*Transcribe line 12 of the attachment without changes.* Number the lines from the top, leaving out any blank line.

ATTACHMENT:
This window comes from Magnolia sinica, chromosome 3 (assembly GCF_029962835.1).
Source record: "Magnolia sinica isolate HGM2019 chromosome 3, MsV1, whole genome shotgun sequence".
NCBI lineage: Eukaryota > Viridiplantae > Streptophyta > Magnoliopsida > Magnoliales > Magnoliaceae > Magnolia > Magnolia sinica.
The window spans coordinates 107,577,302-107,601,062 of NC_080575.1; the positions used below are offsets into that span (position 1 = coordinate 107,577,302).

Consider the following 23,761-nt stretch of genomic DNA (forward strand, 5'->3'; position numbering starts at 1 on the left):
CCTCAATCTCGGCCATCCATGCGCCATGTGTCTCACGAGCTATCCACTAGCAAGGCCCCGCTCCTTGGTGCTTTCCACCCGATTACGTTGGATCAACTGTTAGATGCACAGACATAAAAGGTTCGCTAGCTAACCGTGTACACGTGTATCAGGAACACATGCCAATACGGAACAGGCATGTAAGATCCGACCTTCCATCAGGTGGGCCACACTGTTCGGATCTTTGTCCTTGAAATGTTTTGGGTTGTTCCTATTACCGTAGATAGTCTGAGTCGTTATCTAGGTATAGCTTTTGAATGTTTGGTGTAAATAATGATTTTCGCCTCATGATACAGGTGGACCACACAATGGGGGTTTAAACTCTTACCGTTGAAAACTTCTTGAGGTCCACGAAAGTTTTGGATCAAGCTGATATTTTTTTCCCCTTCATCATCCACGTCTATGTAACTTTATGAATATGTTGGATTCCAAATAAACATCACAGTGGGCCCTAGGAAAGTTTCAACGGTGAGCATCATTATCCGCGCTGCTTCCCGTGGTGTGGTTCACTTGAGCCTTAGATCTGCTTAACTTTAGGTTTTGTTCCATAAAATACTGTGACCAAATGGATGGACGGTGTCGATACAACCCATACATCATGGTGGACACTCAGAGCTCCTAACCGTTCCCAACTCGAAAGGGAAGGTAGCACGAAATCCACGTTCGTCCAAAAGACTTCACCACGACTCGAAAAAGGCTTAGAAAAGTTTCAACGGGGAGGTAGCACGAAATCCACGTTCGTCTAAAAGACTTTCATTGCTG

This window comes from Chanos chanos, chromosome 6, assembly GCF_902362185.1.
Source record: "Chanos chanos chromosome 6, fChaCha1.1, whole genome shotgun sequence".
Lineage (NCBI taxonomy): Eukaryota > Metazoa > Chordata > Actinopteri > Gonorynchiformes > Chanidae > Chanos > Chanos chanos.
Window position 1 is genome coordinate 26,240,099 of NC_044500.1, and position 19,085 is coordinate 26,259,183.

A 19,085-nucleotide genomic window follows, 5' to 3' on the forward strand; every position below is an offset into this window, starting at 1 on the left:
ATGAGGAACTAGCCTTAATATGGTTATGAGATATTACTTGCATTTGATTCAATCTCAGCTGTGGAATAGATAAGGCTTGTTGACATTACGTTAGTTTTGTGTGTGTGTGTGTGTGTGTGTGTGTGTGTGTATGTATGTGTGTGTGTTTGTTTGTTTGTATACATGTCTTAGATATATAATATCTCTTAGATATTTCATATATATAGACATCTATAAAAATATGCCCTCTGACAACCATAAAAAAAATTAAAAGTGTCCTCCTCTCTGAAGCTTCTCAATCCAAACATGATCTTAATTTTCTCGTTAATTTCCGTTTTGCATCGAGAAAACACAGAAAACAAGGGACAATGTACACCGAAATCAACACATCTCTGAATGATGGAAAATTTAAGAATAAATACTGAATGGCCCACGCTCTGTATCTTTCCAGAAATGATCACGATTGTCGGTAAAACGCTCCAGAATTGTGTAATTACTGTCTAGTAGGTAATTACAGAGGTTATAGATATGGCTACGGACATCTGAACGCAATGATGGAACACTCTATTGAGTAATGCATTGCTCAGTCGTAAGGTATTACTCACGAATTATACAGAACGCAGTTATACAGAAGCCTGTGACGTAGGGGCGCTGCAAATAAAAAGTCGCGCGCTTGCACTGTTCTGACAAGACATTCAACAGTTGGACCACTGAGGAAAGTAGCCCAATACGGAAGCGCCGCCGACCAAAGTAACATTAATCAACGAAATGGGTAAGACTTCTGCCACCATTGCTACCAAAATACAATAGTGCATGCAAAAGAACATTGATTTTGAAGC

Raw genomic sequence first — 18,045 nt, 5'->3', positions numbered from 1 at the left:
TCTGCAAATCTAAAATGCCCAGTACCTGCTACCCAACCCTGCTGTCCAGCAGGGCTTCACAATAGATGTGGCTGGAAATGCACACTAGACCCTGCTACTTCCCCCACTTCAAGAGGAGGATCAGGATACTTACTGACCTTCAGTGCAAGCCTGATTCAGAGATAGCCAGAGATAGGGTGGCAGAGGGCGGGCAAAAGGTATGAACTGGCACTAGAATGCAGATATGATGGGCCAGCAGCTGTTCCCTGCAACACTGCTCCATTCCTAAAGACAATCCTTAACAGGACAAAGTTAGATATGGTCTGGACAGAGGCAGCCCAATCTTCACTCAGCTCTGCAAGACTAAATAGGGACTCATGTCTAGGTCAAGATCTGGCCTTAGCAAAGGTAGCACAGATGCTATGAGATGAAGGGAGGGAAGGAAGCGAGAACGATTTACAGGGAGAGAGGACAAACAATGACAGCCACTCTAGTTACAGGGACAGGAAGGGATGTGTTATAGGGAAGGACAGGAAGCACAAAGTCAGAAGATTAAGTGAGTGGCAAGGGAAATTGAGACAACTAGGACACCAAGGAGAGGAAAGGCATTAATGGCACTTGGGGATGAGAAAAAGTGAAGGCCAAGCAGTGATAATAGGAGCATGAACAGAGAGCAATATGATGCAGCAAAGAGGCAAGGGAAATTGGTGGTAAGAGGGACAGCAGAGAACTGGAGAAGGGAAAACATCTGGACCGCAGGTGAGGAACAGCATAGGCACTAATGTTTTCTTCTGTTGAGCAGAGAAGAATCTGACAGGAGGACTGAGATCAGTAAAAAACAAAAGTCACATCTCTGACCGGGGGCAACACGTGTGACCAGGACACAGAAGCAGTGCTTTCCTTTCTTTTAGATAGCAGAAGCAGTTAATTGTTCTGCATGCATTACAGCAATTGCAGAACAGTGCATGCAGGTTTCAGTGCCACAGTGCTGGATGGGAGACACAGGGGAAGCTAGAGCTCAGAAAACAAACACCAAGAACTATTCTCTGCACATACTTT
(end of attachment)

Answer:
ATGAGGAACTAGCCTTAATATGGTTATGAGATATTACTTGCATTTGATTCAATCTCAGCTGTGGAATAGATAAGGCTTGTTGACATTACGTTAGTTTTGTGTGTGTGTGTGTGTGTGTGTGTGTGTGTGTATGTATGTGTGTGTGTTTGTTTGTTTGTATACATGTCTTAGATATATAATATCTCTTAGATATTTCATATATATAGACATCTATAAAAATATGCCCTCTGACAACCATAAAAAAAATTAAAAGTGTCCTCCTCTCTGAAGCTTCTCAATCCAAACATGATCTTAATTTTCTCGTTAATTTCCGTTTTGCATCGAGAAAACACAGAAAACAAGGGACAATGTACACCGAAATCAACACATCTCTGAATGATGGAAAATTTAAGAATAAATACTGAATGGCCCACGCTCTGTATCTTTCCAGAAATGATCACGATTGTCGGTAAAACGCTCCAGAATTGTGTAATTACTGTCTAGTAGGTAATTACAGAGGTTATAGATATGGCTACGGACATCTGAACGCAATGATGGAACACTCTATTGAGTAATGCATTGCTCAGTCGTAAGGTATTACTCACGAATTATACAGAACGCAGTTATACAGAAGCCTGTGACGTAGGGGCGCTGCAAATAAAAAGTCGCGCGCTTGCACTGTTCTGACAAGACATTCAACAGTTGGACCACTGAGGAAAGTAGCCCAATACGGAAGCGCCGCCGACCAAAGTAACATTAATCAACGAAATGGGTAAGACTTCTGCCACCATTGCTACCAAAATACAATAGTGCATGCAAAAGAACATTGATTTTGAAGC